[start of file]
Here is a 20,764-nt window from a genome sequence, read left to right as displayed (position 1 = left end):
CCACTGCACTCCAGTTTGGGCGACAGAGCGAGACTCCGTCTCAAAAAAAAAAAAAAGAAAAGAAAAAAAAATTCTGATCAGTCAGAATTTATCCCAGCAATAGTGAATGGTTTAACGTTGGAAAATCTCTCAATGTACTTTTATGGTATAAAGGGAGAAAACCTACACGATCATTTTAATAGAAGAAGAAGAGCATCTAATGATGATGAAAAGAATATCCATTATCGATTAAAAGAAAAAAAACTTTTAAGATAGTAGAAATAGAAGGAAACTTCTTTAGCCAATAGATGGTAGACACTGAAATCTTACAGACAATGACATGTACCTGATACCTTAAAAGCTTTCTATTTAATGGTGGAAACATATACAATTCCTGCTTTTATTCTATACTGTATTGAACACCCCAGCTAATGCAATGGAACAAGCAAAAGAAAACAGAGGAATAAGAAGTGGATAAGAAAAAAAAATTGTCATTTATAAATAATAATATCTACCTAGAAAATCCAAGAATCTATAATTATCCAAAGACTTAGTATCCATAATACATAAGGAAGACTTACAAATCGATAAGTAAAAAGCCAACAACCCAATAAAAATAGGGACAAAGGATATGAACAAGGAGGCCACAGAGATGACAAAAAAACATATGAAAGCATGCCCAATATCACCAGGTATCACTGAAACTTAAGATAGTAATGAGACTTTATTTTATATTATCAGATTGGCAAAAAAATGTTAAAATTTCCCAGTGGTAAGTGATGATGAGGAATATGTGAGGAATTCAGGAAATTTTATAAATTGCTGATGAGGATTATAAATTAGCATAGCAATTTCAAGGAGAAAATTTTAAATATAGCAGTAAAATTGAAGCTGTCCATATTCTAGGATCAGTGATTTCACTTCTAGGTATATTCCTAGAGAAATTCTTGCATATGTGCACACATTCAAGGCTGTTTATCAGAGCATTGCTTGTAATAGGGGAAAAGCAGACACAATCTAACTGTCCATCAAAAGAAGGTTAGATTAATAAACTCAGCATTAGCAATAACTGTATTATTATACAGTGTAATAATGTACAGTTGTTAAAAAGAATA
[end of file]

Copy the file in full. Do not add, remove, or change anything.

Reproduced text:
Here is a 20,764-nt window from a genome sequence, read left to right as displayed (position 1 = left end):
CCACTGCACTCCAGTTTGGGCGACAGAGCGAGACTCCGTCTCAAAAAAAAAAAAAAGAAAAGAAAAAAAAATTCTGATCAGTCAGAATTTATCCCAGCAATAGTGAATGGTTTAACGTTGGAAAATCTCTCAATGTACTTTTATGGTATAAAGGGAGAAAACCTACACGATCATTTTAATAGAAGAAGAAGAGCATCTAATGATGATGAAAAGAATATCCATTATCGATTAAAAGAAAAAAAACTTTTAAGATAGTAGAAATAGAAGGAAACTTCTTTAGCCAATAGATGGTAGACACTGAAATCTTACAGACAATGACATGTACCTGATACCTTAAAAGCTTTCTATTTAATGGTGGAAACATATACAATTCCTGCTTTTATTCTATACTGTATTGAACACCCCAGCTAATGCAATGGAACAAGCAAAAGAAAACAGAGGAATAAGAAGTGGATAAGAAAAAAAAATTGTCATTTATAAATAATAATATCTACCTAGAAAATCCAAGAATCTATAATTATCCAAAGACTTAGTATCCATAATACATAAGGAAGACTTACAAATCGATAAGTAAAAAGCCAACAACCCAATAAAAATAGGGACAAAGGATATGAACAAGGAGGCCACAGAGATGACAAAAAAACATATGAAAGCATGCCCAATATCACCAGGTATCACTGAAACTTAAGATAGTAATGAGACTTTATTTTATATTATCAGATTGGCAAAAAAATGTTAAAATTTCCCAGTGGTAAGTGATGATGAGGAATATGTGAGGAATTCAGGAAATTTTATAAATTGCTGATGAGGATTATAAATTAGCATAGCAATTTCAAGGAGAAAATTTTAAATATAGCAGTAAAATTGAAGCTGTCCATATTCTAGGATCAGTGATTTCACTTCTAGGTATATTCCTAGAGAAATTCTTGCATATGTGCACACATTCAAGGCTGTTTATCAGAGCATTGCTTGTAATAGGGGAAAAGCAGACACAATCTAACTGTCCATCAAAAGAAGGTTAGATTAATAAACTCAGCATTAGCAATAACTGTATTATTATACAGTGTAATAATGTACAGTTGTTAAAAAGAATA